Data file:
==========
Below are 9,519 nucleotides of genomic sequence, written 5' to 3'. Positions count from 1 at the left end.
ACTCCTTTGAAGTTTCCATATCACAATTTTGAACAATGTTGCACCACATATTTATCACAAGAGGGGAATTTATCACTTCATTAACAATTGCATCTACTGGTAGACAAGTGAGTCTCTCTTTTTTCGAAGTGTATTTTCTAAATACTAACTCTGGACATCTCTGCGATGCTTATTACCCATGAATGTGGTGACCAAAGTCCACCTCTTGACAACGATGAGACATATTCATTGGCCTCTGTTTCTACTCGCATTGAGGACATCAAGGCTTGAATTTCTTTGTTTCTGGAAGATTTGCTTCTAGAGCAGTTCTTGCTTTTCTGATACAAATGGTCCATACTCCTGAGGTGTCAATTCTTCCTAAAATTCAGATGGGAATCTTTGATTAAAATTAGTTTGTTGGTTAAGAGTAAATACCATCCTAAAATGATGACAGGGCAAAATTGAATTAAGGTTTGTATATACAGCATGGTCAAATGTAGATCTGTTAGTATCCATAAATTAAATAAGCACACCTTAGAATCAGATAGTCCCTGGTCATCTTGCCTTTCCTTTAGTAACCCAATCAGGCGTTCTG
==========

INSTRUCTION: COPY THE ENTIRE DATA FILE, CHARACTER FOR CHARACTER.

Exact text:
Below are 9,519 nucleotides of genomic sequence, written 5' to 3'. Positions count from 1 at the left end.
ACTCCTTTGAAGTTTCCATATCACAATTTTGAACAATGTTGCACCACATATTTATCACAAGAGGGGAATTTATCACTTCATTAACAATTGCATCTACTGGTAGACAAGTGAGTCTCTCTTTTTTCGAAGTGTATTTTCTAAATACTAACTCTGGACATCTCTGCGATGCTTATTACCCATGAATGTGGTGACCAAAGTCCACCTCTTGACAACGATGAGACATATTCATTGGCCTCTGTTTCTACTCGCATTGAGGACATCAAGGCTTGAATTTCTTTGTTTCTGGAAGATTTGCTTCTAGAGCAGTTCTTGCTTTTCTGATACAAATGGTCCATACTCCTGAGGTGTCAATTCTTCCTAAAATTCAGATGGGAATCTTTGATTAAAATTAGTTTGTTGGTTAAGAGTAAATACCATCCTAAAATGATGACAGGGCAAAATTGAATTAAGGTTTGTATATACAGCATGGTCAAATGTAGATCTGTTAGTATCCATAAATTAAATAAGCACACCTTAGAATCAGATAGTCCCTGGTCATCTTGCCTTTCCTTTAGTAACCCAATCAGGCGTTCTG